You know of Gene Kelly and Gregory Hines. Maybe Bill “Bojangles” Robinson and the Nicholas Brothers ring a bell? Savion Glover might be on your radar. What about Star Dixon, Mark Yonally, and Sterling Harris? In Chicago, masters like Robinson, Hines, and Glover are just part of the story of American tap dance.
Tap dance’s roots stem from rhythms carried by enslaved Africans to the Americas. Denied drums and other instruments, they used their feet and hands to make music. What we recognize as tap dance today came about in the mid-1800s via minstrel shows. The vaudeville circuit and the Great Migration created hotbeds for tap dance in America’s northern cities, including Chicago.
And in tap dance circles, Chicago sets the bar. Still, the Windy City often goes unrecognized in the annals of dance history.
“To this day, when you read books about tap, it’s almost like it existed in New York and Hollywood, and nowhere in between,” says Chicago tap dancer Bril Barrett. “It was an unspoken thing that we were fighting for recognition and relevance.”
Barrett founded M.A.D.D. Rhythms with Martin “Tre” Dumas III 20 years ago. Before that, the West Side native toured with Riverdance. He also performed in Tap Dance Kid and Imagine Tap!, a musical revue created by Derick K. Grant of Bring in ’da Noise, Bring in ’da Funk.
But Barrett isn’t focused on Broadway. It’s more likely you’ll find him teaching tap at a community center or hosting monthly tap jams at the Harold Washington Cultural Center. Dixon, Barrett’s sister, was an original member of M.A.D.D. Rhythms. Today, she is the company’s assistant director and has made a name for herself as a dynamic performer.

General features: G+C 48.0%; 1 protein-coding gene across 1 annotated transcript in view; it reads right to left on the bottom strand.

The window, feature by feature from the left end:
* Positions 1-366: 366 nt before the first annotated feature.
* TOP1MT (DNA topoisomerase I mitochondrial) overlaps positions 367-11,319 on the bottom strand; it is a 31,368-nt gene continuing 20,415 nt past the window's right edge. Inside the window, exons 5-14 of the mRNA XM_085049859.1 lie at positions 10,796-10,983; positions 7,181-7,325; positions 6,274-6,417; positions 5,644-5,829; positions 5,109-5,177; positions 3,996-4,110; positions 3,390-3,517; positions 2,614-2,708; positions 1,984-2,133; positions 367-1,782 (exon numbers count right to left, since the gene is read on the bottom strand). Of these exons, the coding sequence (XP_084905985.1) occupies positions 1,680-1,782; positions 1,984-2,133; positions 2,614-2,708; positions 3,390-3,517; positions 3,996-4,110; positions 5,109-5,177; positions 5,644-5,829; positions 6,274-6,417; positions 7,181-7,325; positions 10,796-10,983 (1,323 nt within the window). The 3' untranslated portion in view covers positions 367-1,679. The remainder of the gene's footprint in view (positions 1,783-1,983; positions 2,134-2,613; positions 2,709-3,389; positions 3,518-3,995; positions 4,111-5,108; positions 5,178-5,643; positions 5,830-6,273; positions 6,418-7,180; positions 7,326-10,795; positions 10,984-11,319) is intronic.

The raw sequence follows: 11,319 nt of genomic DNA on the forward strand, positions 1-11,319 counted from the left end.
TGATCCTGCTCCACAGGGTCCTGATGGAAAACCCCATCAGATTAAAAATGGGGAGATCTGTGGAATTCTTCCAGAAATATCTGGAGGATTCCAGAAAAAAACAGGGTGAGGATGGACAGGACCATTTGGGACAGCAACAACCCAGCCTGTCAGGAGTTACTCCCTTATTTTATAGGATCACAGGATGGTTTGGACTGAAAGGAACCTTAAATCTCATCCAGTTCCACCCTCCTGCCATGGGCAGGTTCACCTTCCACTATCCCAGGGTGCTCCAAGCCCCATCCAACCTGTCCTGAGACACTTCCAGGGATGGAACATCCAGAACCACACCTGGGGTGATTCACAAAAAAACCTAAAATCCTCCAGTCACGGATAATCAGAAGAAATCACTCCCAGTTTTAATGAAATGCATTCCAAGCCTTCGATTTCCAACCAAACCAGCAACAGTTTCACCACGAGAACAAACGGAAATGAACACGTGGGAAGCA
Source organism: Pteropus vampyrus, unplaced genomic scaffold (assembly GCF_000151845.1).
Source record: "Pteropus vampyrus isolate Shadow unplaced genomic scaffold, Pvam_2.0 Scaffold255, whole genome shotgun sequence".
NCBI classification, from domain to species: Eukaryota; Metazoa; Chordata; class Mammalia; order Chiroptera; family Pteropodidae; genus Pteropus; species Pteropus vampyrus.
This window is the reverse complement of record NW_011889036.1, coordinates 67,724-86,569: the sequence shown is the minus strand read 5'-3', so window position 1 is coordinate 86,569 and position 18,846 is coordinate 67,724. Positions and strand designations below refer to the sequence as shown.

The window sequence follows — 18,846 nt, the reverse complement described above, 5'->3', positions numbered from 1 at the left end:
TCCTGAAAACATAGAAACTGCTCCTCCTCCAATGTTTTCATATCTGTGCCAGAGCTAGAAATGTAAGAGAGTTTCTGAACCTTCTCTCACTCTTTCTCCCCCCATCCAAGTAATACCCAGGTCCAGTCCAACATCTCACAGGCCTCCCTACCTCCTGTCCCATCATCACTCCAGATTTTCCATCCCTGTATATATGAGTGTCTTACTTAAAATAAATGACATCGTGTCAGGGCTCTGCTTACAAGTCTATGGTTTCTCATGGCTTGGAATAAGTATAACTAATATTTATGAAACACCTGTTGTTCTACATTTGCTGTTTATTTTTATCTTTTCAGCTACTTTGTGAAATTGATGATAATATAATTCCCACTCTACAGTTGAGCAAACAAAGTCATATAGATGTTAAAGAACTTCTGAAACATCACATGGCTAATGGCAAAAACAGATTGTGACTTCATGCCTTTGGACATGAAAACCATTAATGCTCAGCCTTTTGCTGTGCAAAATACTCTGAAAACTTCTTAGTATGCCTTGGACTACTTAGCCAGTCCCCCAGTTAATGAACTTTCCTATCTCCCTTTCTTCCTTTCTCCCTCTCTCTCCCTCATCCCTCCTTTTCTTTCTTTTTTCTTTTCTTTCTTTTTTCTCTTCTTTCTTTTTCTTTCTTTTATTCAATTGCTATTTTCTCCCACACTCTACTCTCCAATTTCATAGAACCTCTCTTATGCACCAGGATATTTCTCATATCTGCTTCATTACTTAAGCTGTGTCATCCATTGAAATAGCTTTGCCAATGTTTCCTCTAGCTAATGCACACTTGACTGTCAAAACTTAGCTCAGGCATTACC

Chicago is known for rhythm tap, an extension of jazz that puts musical improvisation at the forefront. Artists like Harris and Jumaane Taylor are as comfortable on the stage as in jazz clubs. Taylor, also a founding member of M.A.D.D. Rhythms, recently directed the 30th anniversary edition of Chicago Human Rhythm Project’s Rhythm World, the oldest tap festival in the country. He created a piece to John Coltrane’s A Love Supreme and has one in the works set to a blend of Ornette Coleman’s The Shape of Jazz to Come and Igor Stravinsky’s The Rite of Spring. Artists like Nico Rubio and Donnetta “LilBit” Jackson similarly fuse tap with genres like hip-hop and footwork.
In other words, you won’t find these cats in top hats and tails, even as Chicago tap has gained popularity in the concert dance world. Yonally started Chicago Tap Theatre 19 years ago and regularly experiments with narrative themes and theatrics you might find at a ballet. In February, CTT returns to its roots, performing a revival of tap legend Brenda Bufalino’s Flying Turtles at the Athenaeum Theatre alongside new pieces by Harris and Molly Smith — all set to a live jazz band.